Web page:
In July of 1945, the U.S. government tested the first atomic weapon in south-central New Mexico. The test was code-named Trinity. The National Cancer Institute (NCI) is carrying out a study to quantitatively estimate the range of possible radiation-related cancer cases in New Mexico that may be related to the nuclear test. To accomplish this task, the research team will use published data on radioactive fallout from the test and descriptions of the typical diet and lifestyle of people living in New Mexico in 1945, which will be drawn from the published literature and collected through targeted interviews to be carried out in New Mexico.
To request an interview with a DCEG investigator, contact the NCI Office of Media Relations:
The NCI plans to carry out in-depth interviews to ascertain the typical diet of Native American, Hispanic/Latino, Chicano, and white populations living in New Mexico in the mid-1940s. These interviews are an important step in developing estimates of low, intermediate, radiation doses resulting from Trinity.
To determine how best to collect these data, NCI investigators have engaged in discussions with academics with expertise in Native American and Hispanic lifestyles in the 1940s, as well as advocates and local community leaders. NCI has entered into partnership with a key community group to facilitate the identification of elders who can be interviewed about their historical knowledge regarding lifestyle and diet at the time of the Trinity test.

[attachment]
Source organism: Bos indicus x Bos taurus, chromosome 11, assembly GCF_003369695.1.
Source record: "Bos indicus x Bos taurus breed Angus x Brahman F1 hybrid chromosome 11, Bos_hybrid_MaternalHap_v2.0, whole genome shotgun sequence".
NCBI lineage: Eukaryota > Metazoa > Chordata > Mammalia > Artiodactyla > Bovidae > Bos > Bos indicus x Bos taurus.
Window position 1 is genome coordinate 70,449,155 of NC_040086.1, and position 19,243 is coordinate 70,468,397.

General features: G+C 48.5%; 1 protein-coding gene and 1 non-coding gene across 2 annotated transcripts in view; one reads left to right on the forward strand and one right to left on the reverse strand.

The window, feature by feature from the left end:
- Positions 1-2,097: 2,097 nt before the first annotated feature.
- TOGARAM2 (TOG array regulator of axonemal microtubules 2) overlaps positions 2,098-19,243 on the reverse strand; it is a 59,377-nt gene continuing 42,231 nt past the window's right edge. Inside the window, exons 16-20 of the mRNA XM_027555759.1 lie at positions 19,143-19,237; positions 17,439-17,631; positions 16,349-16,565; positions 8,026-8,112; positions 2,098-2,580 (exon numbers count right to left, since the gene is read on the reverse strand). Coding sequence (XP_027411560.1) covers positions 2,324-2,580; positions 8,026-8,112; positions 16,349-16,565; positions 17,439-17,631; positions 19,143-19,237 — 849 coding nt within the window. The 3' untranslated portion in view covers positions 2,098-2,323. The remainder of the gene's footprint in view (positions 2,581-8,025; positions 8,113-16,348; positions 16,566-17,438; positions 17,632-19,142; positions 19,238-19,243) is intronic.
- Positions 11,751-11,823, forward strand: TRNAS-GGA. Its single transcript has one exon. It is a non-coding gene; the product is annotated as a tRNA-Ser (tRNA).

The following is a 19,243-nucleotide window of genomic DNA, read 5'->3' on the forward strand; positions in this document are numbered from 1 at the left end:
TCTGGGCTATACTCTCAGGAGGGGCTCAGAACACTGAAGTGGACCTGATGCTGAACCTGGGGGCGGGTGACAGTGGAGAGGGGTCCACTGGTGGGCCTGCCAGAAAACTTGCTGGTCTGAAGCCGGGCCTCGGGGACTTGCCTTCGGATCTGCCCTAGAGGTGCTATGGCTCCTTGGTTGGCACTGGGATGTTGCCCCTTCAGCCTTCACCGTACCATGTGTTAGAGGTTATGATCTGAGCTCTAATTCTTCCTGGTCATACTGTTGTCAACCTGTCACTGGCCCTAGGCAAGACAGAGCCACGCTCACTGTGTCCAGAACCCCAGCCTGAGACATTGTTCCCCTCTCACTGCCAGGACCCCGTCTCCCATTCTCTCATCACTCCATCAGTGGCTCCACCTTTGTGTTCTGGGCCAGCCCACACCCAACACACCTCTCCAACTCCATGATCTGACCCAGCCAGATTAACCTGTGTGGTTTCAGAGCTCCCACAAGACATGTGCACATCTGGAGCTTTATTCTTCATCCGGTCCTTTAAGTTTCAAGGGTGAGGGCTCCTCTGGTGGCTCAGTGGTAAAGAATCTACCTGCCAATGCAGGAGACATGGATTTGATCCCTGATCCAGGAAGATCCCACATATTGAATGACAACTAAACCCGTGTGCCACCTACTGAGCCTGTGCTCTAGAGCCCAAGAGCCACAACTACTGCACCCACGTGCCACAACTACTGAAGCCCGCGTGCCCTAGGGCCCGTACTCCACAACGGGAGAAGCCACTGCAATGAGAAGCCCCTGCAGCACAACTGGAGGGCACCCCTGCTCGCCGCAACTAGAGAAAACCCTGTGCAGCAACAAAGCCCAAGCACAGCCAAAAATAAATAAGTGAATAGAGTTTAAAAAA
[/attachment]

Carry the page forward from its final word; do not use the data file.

The investigators plan to publish their work—the dose reconstruction methods and findings, and cancer risk estimates, as well as the dietary and lifestyle findings resulting from this formative research—in the peer-reviewed scientific literature and in community newsletters in English and Spanish so it is available to other researchers and the broader community.
For more information about the study contact Steven L. Simon, Ph.D.., Epidemiology and Biostatistics Program.
View a Spanish translation of this page: Estudio para calcular la dosis de radiación y los riesgos de cáncer que resultaron de la lluvia radiactiva de la prueba nuclear “Trinity”